NEW YORK - A little over three years ago, Efraim Diveroli was a precocious 22-year-old arms dealer celebrating landing what must be one of the more extraordinary pieces of business to come out of the war in Afghanistan: the sale for US$300 million of 40-year-old Chinese bullets to the American military.
Yesterday, he was cooling his heels in a Florida jail cell after being arrested with just a few hundred rounds of ammunition in the back of his car.
Diveroli's arrest marks the conclusion of an extraordinary descent from the cusp of moguldom.
His downfall began when he was accused of trying to sell banned weapons and pleaded guilty to conspiracy.
Now 24, a little older but apparently no wiser, he faces fresh accusations of possessing firearms as a convicted criminal.
If the federal authorities are right, this young man just can't quit when it comes to guns and bullets. As he is caught on tape telling one of the agents who arrested him: "Once a gun-runner, always a gun-runner."
At first glance, Diveroli's entry into the complex world of arms dealing was an extraordinary success. But before long the Pentagon had reason to be very unhappy with its new supplier.
With a little repackaging and obscuring of labelling, Diveroli had shipped decades-old Kalashnikovs as well as banned and thoroughly degraded ammunition from China - procured via Albania - that dated back to the 1960s.
His guilty plea to a conspiracy charge as a result of that saga left him on the streets pending sentencing in November. The judge said he had to remain in Miami and under no circumstances touch a gun. But did he comply?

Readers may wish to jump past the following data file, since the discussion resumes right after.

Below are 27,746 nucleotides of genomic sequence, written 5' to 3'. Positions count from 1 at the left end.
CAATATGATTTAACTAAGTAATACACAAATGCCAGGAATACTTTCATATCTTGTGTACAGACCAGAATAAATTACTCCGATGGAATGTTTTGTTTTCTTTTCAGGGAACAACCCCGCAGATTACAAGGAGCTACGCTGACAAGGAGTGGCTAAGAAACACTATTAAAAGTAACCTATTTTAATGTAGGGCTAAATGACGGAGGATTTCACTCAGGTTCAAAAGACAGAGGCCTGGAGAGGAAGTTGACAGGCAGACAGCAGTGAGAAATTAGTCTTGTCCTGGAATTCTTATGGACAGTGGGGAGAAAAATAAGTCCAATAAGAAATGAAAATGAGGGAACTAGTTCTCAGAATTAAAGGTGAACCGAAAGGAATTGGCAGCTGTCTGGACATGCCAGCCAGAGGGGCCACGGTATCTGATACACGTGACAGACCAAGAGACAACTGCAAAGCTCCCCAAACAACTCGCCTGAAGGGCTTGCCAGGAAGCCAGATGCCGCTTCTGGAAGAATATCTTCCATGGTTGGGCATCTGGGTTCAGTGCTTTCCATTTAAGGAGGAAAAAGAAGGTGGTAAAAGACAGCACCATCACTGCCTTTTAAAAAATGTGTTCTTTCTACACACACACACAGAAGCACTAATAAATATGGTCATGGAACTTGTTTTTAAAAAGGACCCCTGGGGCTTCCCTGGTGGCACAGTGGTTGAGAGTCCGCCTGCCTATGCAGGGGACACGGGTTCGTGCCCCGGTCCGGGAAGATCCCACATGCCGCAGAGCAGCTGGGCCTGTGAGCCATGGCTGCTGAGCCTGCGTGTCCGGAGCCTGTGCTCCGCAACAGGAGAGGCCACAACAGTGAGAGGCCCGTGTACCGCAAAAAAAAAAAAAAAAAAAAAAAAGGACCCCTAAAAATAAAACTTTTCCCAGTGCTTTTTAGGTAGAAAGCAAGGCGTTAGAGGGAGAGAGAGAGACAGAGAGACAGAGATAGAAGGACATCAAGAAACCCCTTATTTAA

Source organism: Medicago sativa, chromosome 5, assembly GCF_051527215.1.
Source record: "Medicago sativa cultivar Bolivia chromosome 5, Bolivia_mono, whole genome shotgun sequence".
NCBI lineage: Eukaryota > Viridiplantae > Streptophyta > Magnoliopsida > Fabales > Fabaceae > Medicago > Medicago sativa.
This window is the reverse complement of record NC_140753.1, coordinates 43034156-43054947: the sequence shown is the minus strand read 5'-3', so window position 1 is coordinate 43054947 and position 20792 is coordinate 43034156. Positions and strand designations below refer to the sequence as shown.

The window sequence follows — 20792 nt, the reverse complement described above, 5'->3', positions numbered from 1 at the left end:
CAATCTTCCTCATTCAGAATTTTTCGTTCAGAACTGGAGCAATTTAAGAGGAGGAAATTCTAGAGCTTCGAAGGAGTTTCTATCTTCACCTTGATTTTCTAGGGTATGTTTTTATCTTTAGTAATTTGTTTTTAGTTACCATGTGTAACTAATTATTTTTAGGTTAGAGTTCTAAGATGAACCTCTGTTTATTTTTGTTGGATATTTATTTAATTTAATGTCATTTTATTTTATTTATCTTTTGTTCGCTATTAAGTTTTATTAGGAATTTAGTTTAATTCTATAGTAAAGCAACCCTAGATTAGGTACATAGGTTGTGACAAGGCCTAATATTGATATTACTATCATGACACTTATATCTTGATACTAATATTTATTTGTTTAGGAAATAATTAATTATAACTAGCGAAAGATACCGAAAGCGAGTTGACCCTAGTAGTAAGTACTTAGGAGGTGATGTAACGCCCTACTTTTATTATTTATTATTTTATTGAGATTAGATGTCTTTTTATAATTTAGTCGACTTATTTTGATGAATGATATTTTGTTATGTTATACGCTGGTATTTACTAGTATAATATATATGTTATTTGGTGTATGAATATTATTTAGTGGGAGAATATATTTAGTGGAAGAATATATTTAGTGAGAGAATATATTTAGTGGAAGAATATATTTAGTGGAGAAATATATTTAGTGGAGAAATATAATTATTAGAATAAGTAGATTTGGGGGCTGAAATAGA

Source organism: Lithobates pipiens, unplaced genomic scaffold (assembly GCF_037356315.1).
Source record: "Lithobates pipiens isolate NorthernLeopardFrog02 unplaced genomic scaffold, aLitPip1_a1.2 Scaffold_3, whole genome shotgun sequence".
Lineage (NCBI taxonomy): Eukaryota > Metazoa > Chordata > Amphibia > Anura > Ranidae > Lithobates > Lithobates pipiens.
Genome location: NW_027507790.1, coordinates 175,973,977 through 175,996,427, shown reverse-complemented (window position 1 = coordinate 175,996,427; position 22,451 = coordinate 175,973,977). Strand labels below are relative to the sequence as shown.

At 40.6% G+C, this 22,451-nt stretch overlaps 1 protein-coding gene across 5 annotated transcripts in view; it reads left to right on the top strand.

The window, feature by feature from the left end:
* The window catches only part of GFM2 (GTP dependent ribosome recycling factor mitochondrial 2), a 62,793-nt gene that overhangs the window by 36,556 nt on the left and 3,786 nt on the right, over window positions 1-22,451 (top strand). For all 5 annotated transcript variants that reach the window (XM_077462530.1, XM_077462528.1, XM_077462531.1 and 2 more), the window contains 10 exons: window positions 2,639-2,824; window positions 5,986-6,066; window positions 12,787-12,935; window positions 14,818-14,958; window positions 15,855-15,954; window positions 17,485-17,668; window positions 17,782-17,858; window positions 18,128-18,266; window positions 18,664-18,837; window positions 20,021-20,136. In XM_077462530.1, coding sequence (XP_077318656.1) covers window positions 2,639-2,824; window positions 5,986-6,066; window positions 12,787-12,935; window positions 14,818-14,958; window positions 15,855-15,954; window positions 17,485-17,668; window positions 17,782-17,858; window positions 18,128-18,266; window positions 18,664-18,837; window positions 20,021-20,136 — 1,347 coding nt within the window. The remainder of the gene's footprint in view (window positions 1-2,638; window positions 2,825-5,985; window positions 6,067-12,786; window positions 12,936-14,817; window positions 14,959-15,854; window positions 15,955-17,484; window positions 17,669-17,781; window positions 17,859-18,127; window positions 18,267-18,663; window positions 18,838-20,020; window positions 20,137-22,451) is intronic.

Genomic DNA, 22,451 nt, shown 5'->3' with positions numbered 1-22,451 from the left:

Not quite, say agents of the Bureau of Alcohol, Tobacco, Firearms and Explosives, which had begun investigating him again earlier this year.
The cuffs went on again last week after Diveroli met undercover agents of the bureau north of his restricted area of movement around Miami, looked at some guns with them and, in his enthusiasm, rushed to Wal-Mart to buy bullets so they might go shooting. Then he was arrested.
Conversations with undercover agents taped over recent weeks include snippets about how the defendant "was shooting at the range" one day and how on another "he and a friend were recently hunting alligators, white tail deer and hogs in the Everglades" with a .50-calibre black-powder rifle.
The violation of his court conditions was flagrant, the government contends.
More serious for Diveroli is an 18-page affidavit saying his return to the world of firearms is more than recreational.
Agents claim he has set up a front company called Advanced Munitions to solicit new gun-trading business.
The court filings describe Diveroli telling an agent that he was a consultant for a company looking to shift "100-round ammunition drums" from a South Korean factory to the US at the rate of roughly 120,000 units annually.
On another occasion he allegedly boasted having rifle cartridges for sale.
The new complaint says that Diveroli "has a large stock of ammunition in the United States" and "has been unloading his ammunition the last couple of years".
Diveroli's first scam with the Pentagon was blown open initially in 2008 by the New York Times.
The US Army rescinded all dealings with him. The embarrassment was all the more acute because the Pentagon had been duped by a man barely old enough to fight.